A formidable leader who never failed to act: Vale Dr Lowitja O’Donoghue AC CBE DSG
Aboriginal and Torres Strait Islander readers are advised this article contains the name and image of a deceased person.
One of Australia’s most highly regarded First Nations leaders, Dr Lowitja O’Donoghue AC CBE DSG passed away yesterday, 4 February 2024, on Kaurna Country in Adelaide, South Australia with her immediate family by her side.
Dr O’Donoghue (Aunty Lowitja), a Yankunytjatjara woman, was the inaugural chair of the Aboriginal and Torres Strait Islander Commission from 1990 to 1996, and a leading figure in debates over First Nations rights and policy for multiple decades.
“Our Aunty and Nana was the Matriarch of our family, whom we have loved and looked up to our entire lives. We adored and admired her when we were young and have grown up full of never-ending pride as she became one of the most respected and influential Aboriginal leaders this country has ever known,” a statement from her family notes.
Dr O’Donoghue dedicated her life to the rights, health, and wellbeing of Aboriginal and Torres Strait Islander peoples. As a member of the Stolen Generation, her work was deeply rooted in personal experience, and in advocacy.
A trailblazer in many spaces, Dr O’Donoghue was the first Aboriginal trainee nurse at the Royal Adelaide Hospital, the first woman to be a regional director of an Australian federal department, and drew attention when turning down the offer of then Prime Minister Paul Keeting to become the Governor General saying “I told him, I’m a Republican, and so are you.”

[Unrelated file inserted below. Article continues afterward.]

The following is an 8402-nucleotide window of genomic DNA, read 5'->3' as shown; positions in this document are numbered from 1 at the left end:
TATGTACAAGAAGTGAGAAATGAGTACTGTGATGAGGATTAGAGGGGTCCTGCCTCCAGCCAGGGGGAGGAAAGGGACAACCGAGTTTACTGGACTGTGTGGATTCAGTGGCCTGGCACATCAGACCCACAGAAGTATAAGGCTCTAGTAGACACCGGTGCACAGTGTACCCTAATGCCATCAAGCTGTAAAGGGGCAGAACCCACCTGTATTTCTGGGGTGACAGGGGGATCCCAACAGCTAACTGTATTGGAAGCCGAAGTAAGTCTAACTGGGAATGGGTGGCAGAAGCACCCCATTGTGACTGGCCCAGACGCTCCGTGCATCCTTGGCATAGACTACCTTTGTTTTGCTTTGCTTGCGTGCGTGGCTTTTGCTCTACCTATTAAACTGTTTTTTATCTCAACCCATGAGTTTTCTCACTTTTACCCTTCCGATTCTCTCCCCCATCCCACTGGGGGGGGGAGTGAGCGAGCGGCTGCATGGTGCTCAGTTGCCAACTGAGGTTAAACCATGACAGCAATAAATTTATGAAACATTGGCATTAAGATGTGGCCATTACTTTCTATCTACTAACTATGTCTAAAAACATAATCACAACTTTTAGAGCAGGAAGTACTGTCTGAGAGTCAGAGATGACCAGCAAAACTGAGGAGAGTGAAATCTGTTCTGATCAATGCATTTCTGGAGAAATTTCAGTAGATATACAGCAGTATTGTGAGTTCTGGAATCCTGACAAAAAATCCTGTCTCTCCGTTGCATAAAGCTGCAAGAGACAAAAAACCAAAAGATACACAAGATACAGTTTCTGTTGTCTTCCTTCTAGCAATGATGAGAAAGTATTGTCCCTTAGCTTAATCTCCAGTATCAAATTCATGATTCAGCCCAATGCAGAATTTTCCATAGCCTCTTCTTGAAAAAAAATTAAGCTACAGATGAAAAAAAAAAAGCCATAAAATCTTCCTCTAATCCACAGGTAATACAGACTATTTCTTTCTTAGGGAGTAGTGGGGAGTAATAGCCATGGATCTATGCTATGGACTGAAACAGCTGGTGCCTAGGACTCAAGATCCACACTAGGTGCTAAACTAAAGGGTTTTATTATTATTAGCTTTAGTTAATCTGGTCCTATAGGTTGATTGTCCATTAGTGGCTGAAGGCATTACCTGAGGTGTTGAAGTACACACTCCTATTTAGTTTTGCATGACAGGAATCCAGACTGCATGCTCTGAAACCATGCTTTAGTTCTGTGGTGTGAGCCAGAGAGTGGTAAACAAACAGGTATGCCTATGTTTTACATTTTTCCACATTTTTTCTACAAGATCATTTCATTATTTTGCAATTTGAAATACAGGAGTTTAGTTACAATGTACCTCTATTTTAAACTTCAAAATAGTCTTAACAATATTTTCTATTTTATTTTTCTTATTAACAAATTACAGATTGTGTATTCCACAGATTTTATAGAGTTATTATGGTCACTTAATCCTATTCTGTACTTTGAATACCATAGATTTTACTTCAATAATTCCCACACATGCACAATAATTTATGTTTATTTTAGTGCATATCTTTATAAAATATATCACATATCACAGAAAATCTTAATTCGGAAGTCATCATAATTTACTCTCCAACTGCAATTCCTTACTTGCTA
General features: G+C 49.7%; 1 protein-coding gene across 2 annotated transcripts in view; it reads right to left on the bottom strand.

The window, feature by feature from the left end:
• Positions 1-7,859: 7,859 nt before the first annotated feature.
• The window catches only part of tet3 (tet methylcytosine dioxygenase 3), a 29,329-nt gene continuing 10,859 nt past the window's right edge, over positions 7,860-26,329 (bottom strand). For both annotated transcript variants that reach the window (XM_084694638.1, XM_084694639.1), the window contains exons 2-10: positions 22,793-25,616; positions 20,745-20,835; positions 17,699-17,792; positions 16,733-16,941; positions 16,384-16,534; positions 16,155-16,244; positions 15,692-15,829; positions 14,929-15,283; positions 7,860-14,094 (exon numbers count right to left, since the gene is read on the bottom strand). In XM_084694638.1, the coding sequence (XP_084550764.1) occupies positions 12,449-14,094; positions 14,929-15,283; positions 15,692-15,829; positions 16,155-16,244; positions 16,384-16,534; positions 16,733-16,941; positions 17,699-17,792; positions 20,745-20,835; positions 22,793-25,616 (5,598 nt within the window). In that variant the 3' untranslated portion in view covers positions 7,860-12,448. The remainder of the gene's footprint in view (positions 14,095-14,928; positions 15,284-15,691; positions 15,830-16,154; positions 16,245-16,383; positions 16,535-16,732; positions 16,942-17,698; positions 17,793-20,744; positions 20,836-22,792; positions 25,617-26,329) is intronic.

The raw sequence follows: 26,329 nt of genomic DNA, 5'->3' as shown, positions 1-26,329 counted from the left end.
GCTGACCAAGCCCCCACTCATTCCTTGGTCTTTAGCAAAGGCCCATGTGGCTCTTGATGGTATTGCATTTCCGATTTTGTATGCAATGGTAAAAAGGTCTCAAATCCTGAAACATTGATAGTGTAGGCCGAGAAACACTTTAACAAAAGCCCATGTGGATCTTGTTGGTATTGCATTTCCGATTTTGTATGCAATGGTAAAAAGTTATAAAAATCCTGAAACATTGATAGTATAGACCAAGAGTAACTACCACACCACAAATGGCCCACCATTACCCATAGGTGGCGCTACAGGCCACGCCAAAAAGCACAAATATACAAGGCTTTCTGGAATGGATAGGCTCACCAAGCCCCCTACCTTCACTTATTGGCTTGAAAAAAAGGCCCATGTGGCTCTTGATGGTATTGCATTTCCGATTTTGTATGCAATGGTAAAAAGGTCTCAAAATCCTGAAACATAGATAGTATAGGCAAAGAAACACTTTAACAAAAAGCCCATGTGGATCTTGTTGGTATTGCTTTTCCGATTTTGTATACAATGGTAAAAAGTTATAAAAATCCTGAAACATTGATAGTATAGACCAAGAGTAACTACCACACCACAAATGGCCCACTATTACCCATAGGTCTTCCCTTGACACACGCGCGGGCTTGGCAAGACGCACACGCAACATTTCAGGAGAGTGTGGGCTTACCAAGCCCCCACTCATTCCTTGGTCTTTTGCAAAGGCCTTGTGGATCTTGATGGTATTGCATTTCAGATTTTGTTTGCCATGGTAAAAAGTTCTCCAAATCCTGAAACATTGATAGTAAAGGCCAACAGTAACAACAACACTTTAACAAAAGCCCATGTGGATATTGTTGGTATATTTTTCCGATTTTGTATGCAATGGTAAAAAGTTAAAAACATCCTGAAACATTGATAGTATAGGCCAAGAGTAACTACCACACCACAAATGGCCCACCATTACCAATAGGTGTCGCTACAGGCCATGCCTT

She was named as Australian of the Year in 1984, and in 1999 became a Companion of the Order of Australia for public service through leadership to Indigenous and non-Indigenous Australians in the areas of human rights and social justice.
Prime Minister Anthony Albanese described Aunty Lowitja as “a figure of grace, moral clarity, and extraordinary inner strength.”
“With an unwavering instinct for justice and a profound desire to bring the country she loved closer together, Dr O’Donoghue was at the heart of some of the moments that carried Australia closer to the better future she knew was possible for us, among them the Apology to the Stolen Generation and the 1967 referendum. She provided courageous leadership during the Mabo debates and as chair of the Aboriginal and Torres Strait Islander Commission,” he said.
“Dr O’Donoghue knew that our best future was a shared one built on the strong, broad foundations of reconciliation.”
Her family have asked that all Australians, including those educating and caring for its youngest citizens “continue to honour Aunty Lowitja’s legacy through using your Voices to recognise Aboriginal and Torres Strait Islander peoples and to share the stories of her incredible life, which always had our First Peoples at the heart of all that she worked for and achieved.”
A timeline of the extraordinary life of Dr Lowitja O’Donoghue AC CBE DSG is available here. Image credit: Leanne King.
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